2 minute readYudha Abhyas 2010 kicks off

Indian Army and U.S. Army senior leaders conduct a troop inspection during the Yudh Abhyas 2010 opening ceremony of the annual joint and bilateral training exercise Oct. 31 at Buckner Physical Fitness Center, Joint Base Elmendorf-Richardson, Alaska. Photo: Specialist Ashley M. Armstrong

The Indo-US joint army exercise, Yudha Abhyas (War Exercise) 2010 kicked off at Joint Base Elmendorf-Richardson in Alaska in the US on Sunday.

Specialist Ashley M. Armstrong, 94th Army Air and Missile Defense Command of the US Army quoted U.S. Army Alaska Deputy Commander, Colonel Mark S. Lowe, acting exercise director as saying in his dispatch, “The exercise is designed to build lasting friendships through the promotion of cooperation among our two great democracies while sharing training, cultural exchange and improving partner readiness.” Lowe was also reported to have said, “The relationship between U.S. Army Pacific and the Indian military grows stronger on a day-to-day basis with these training events.”

Senior officers from U.S. Army Alaska and the Indian Army salute both nations' colors during the Yudh Abhyas 2010 opening ceremony. Photo: Specialist Ashley M. Armstrong

Soldiers of U.S. Army Alaska and the Indian Army stand in formation. Photo: Specialist Ashley M. Armstrong

Armstrong reported the participation of troops from the Indian 62nd Infantry and 5th Parachute Regiment Brigade and the US 4th Brigade Combat Team (Airborne), also known as Spartans, 25th Infantry Division, 79th Infantry Brigade Combat Team (National Guard) in the exercise. ‘They will conduct a command post exercise, airborne operations training, marksmanship and tactical training highlighted by a Javelin live-fire, as well as participate in various cultural activities and social exchanges’, writes Armstrong.

Photo: Specialist Ashley M. Armstrong

Last week, Donna Miles of the American Forces Press Service reported the enthusiasm of US Army Pacific (USARPAC) Commander, Lieutenant General Benjamin R. Mixon. “It’s going to be a great exercise,” she quoted him as saying.

The last such exercise was held a year back at the Indian Army base at Babina, near Jhansi in Central India when troops from the US 25th Infantry Division’s 2nd Squadron, 14th Cavalry Regiment, deployed from Hawaii with 18 Stryker vehicles. The Javelin anti-tank guided missile was also demonstrated.

‘After the formal portion of the ceremony the participants were given opportunity to eat cake decorated with both nations’ colors, symbolizing their unity, and to interact with soldiers from their allied army,’ wrote Specialist Armstrong.

  2 comments for “2 minute readYudha Abhyas 2010 kicks off

  1. November 14, 2010 at 11:41 pm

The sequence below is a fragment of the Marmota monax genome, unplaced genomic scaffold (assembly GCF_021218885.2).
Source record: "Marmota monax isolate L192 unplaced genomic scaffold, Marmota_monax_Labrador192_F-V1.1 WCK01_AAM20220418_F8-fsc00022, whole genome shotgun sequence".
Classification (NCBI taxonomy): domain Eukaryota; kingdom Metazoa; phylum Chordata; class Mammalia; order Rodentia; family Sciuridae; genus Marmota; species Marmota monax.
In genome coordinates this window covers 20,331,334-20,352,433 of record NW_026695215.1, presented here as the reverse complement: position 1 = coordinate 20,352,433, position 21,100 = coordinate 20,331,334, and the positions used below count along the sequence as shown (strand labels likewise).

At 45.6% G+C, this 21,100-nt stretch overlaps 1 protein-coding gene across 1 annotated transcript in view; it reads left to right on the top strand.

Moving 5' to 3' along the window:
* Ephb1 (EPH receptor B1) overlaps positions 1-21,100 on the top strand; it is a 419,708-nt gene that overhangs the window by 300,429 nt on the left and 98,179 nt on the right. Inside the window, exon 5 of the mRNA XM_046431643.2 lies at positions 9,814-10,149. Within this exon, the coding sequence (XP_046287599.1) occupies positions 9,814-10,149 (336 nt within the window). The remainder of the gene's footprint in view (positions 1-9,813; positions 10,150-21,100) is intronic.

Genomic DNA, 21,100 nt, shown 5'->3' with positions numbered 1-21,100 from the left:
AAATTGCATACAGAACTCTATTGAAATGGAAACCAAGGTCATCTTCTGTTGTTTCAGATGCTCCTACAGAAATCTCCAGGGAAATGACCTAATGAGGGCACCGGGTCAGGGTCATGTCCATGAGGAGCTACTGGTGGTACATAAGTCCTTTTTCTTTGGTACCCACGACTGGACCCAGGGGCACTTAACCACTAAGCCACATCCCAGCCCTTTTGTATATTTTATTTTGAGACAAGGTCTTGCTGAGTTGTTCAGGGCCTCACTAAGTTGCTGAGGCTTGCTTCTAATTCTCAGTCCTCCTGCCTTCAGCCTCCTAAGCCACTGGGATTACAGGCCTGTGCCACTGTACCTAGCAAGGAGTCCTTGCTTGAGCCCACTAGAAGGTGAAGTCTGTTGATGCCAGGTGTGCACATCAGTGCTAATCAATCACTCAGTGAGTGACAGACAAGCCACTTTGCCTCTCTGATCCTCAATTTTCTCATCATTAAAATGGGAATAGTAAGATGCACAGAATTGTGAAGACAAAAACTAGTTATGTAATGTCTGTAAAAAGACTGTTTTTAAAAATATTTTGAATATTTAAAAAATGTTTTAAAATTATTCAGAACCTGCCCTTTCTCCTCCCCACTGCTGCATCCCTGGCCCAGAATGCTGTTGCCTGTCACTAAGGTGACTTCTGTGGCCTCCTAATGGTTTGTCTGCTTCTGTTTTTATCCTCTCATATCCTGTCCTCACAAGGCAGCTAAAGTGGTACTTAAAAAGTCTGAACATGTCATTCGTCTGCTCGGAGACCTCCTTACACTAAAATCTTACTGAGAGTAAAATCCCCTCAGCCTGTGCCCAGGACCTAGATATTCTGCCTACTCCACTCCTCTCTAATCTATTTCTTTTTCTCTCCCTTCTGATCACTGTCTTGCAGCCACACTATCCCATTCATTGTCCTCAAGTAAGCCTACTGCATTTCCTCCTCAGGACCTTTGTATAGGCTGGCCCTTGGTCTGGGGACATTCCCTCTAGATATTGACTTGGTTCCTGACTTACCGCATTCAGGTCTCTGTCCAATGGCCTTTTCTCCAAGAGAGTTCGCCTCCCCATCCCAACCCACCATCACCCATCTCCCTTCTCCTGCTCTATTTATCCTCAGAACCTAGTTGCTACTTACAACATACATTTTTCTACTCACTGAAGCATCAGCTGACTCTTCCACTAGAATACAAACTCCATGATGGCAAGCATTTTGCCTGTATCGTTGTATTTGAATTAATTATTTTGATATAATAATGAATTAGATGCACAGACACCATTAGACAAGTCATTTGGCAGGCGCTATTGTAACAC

Technically, maybe. Sachin Tendulkar got slammed for cutting a cake with the Indian flag on it in April.

    Here’s the operative law in question, Section 2. I think the idea is that the offense should be committed with the intent to ‘bring into contempt’ the national flag. But it doesn’t explicitly say so.

    THE PREVENTION OF INSULTS TO NATIONAL HONOUR ACT, 1971 ACT NO. 69 OF 1971 [23rd December, 1971.]

    An Act to prevent insults to national honour.

    BE it enacted by Parliament in the Twenty-second Year of the Republic of India as follows :-

    1. Short title and extent.

    (1) Short title and extent. This Act may be called the Prevention of Insults to National Honour Act, 1971.

    (2) It extends to the whole of India.

    2. Insult to Indian National Flag and Constitution of India.

    Insult to Indian National Flag and Constitution of India. Whoever in any public place or in any other place within public view burns, mutilates, defaces, defiles, disfigures, destroys, tramples upon or otherwise brings into contempt (whether by words, either spoken or written, or by acts) the Indian National Flag or the Constitution of India or any part thereof, shall be punished with imprisonment for a term which may extend to three years, or with fine, or with both.

    Explanation 1.-Comments expressing disapprobation or criticism of the Constitution or of the Indian National Flag or of any measures of the Government with a view to obtain an amendment of the Constitution of India or an alteration of the Indian National Flag by lawful means do not constitute an offence under this section.

    Explanation 2.-The expression “Indian National Flag” includes any picture, painting, drawing or photograph, or other visible re- presentation of the Indian National Flag, or of any part or parts thereof, made of any substance or represented on any substance.

    Explanation 3.-The expression “public place” means any place intended for use by, or accessible to, the public and includes any public conveyance.

    3. Prevention of singing of Indian National Anthem, etc.

    Prevention of singing of Indian National Anthem, etc. Whoever intentionally prevents the singing of the Indian National Anthem or causes disturbance to any assembly engaged in such singing shall be punished with imprisonment for a term which may extend to three years, or with fine, or with both.

  2. Uttiyo
    November 14, 2010 at 6:14 pm

    “‘After the formal portion of the ceremony the participants were given opportunity to eat cake decorated with both nations’ colors, symbolizing their unity, and to interact with soldiers from their allied army,’ wrote Specialist Armstrong”
    Does that not mess up Indian National Flag Act?
    Just asking… out of curiosity.
    @uttiyo

So what do you think?